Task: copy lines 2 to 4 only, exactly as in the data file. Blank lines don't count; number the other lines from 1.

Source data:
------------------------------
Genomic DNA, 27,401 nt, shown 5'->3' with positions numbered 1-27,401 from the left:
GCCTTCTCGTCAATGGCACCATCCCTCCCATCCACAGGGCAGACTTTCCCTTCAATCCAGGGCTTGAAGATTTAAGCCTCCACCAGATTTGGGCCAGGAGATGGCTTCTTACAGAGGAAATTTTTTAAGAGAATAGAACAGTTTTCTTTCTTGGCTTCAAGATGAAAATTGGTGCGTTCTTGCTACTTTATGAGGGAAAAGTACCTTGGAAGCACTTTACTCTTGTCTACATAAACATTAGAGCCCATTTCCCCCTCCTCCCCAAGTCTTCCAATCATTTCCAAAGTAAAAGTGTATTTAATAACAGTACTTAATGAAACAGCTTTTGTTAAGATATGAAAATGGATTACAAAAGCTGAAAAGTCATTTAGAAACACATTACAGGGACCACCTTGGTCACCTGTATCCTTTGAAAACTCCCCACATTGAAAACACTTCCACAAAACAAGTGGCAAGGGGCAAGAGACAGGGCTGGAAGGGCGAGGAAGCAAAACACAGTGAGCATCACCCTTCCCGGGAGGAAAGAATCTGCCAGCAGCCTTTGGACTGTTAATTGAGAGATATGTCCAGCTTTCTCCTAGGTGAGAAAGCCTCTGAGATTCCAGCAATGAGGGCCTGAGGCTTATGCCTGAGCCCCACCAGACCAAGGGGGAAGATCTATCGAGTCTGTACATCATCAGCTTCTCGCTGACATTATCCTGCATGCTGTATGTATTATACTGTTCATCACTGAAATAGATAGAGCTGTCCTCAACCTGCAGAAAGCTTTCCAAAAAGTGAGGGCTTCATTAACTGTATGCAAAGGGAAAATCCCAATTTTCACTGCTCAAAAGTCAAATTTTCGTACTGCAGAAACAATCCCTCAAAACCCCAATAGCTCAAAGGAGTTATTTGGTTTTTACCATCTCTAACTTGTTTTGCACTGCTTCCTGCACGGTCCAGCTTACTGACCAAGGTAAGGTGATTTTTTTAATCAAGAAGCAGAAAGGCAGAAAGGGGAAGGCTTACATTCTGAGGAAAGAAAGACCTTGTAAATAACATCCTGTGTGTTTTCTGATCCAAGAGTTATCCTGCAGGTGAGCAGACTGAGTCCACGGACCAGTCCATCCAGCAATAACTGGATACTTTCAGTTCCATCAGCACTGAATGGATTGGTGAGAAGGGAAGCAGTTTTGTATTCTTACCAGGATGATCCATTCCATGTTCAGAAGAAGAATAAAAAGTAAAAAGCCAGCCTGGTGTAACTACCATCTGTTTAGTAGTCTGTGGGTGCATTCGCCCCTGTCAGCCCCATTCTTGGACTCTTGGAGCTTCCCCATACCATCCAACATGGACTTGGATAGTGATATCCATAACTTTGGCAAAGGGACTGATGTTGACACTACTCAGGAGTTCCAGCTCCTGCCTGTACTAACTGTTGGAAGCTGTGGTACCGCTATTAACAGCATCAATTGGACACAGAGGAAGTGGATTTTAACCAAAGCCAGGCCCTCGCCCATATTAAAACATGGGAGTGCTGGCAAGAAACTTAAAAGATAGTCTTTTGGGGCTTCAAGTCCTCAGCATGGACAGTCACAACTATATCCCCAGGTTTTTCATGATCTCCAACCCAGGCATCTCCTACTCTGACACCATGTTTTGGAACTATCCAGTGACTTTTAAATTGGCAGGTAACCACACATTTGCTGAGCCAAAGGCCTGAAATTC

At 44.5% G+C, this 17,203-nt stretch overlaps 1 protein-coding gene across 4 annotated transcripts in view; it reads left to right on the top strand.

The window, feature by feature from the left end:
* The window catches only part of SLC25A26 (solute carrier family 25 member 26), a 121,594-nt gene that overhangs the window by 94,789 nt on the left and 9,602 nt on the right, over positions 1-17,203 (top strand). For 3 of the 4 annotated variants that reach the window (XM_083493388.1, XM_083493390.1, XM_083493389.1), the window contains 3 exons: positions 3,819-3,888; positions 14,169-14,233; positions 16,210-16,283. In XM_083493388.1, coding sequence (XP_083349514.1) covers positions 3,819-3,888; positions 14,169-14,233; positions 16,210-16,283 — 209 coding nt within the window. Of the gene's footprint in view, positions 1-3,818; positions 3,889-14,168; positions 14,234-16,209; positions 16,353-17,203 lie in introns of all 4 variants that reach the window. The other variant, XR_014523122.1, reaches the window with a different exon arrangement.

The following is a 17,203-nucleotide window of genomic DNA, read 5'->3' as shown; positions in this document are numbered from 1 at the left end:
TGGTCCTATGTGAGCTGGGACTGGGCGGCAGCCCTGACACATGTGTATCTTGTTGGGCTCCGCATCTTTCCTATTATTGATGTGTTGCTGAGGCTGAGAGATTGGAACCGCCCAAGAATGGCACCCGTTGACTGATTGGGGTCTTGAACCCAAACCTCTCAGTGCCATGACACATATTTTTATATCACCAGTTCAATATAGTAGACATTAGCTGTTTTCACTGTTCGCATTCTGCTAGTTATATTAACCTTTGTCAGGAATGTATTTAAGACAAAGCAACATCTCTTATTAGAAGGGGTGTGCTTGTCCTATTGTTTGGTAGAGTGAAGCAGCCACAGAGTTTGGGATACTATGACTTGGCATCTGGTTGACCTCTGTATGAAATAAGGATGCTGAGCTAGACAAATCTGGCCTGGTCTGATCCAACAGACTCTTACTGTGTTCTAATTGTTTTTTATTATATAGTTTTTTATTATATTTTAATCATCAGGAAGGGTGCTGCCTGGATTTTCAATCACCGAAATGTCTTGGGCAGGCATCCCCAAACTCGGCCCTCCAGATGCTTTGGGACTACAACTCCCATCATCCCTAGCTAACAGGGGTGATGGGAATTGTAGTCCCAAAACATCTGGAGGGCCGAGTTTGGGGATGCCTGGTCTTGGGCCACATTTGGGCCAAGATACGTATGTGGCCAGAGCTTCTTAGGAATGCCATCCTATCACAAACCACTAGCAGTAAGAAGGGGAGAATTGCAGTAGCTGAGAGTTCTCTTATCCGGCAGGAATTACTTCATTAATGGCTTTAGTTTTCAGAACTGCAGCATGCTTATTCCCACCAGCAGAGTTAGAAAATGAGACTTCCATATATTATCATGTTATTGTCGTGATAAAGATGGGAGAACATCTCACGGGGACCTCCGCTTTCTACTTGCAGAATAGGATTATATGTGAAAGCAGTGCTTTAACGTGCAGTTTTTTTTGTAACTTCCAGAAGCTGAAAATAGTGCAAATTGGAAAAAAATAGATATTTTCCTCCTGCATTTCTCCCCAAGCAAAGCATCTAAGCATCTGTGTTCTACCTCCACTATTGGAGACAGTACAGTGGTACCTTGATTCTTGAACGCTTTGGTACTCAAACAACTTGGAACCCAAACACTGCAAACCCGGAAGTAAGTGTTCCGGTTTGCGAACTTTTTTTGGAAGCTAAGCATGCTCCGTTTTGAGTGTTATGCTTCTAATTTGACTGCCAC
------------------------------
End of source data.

GCCTTCTCGTCAATGGCACCATCCCTCCCATCCACAGGGCAGACTTTCCCTTCAATCCAGGGCTTGAAGATTTAAGCCTCCACCAGATTTGGGCCAGGAGATGGCTTCTTACAGAGGAAATTTTTTAAGAGAATAGAACAGTTTTCTTTCTTGGCTTCAAGATGAAAATTGGTGCGTTCTTGCTACTTTATGAGGGAAAAGTACCTTGGAAGCACTTTACTCTTGTCTACATAAACATTAGAGCCCATTTCCCCCTCCTCCCCAAGTCTTCCAATCATTTCCAAAGTAAAAGTGTATTTAATAACAGTACTTAATGAAACAGCTTTTGTTAAGATATGAAAATGGATTACAAAAGCTGAAAAGTCATTTAGAAACACATTACAGGGACCACCTTGGTCACCTGTATCCTTTGAAAACTCCCCACATTGAAAACACTTCCACAAAACAAGTGGCAAGGGGCAAGAGACAGGGCTGGAAGGGCGAGGAAGCAAAACACAGTGAGCATCACCCTTCCCGGGAGGAAAGAATCTGCCAGCAGCCTTTGGACTGTTAATTGAGAGATATGTCCAGCTTTCTCCTAGGTGAGAAAGCCTCTGAGATTCCAGCAATGAGGGCCTGAGGCTTATGCCTGAGCCCCACCAGACCAAGGGGGAAGATCTATCGAGTCTGTACATCATCAGCTTCTCGCTGACATTATCCTGCATGCTGTATGTATTATACTGTTCATCACTGAAATAGATAGAGCTGTCCTCAACCTGCAGAAAGCTTTCCAAAAAGTGAGGGCTTCATTAACTGTATGCAAAGGGAAAATCCCAATTTTCACTGCTCAAAAGTCAAATTTTCGTACTGCAGAAACAATCCCTCAAAACCCCAATAGCTCAAAGGAGTTATTTGGTTTTTACCATCTCTAACTTGTTTTGCACTGCTTCCTGCACGGTCCAGCTTACTGACCAAGGTAAGGTGATTTTTTTAATCAAGAAGCAGAAAGGCAGAAAGGGGAAGGCTTACATTCTGAGGAAAGAAAGACCTTGTAAATAACATCCTGTGTGTTTTCTGATCCAAGAGTTATCCTGCAGGTGAGCAGACTGAGTCCACGGACCAGTCCATCCAGCAATAACTGGATACTTTCAGTTCCATCAGCACTGAATGGATTGGTGAGAAGGGAAGCAGTTTTGTATTCTTACCAGGATGATCCATTCCATGTTCAGAAGAAGAATAAAAAGTAAAAAGCCAGCCTGGTGTAACTACCATCTGTTTAGTAGTCTGTGGGTGCATTCGCCCCTGTCAGCCCCATTCTTGGACTCTTGGAGCTTCCCCATACCATCCAACATGGACTTGGATAGTGATATCCATAACTTTGGCAAAGGGACTGATGTTGACACTACTCAGGAGTTCCAGCTCCTGCCTGTACTAACTGTTGGAAGCTGTGGTACCGCTATTAACAGCATCAATTGGACACAGAGGAAGTGGATTTTAACCAAAGCCAGGCCCTCGCCCATATTAAAACATGGGAGTGCTGGCAAGAAACTTAAAAGATAGTCTTTTGGGGCTTCAAGTCCTCAGCATGGACAGTCACAACTATATCCCCAGGTTTTTCATGATCTCCAACCCAGGCATCTCCTACTCTGACACCATGTTTTGGAACTATCCAGTGACTTTTAAATTGGCAGGTAACCACACATTTGCTGAGCCAAAGGCCTGAAATTC

At 44.5% G+C, this 17,203-nt stretch overlaps 1 protein-coding gene across 4 annotated transcripts in view; it reads left to right on the top strand.

The window, feature by feature from the left end: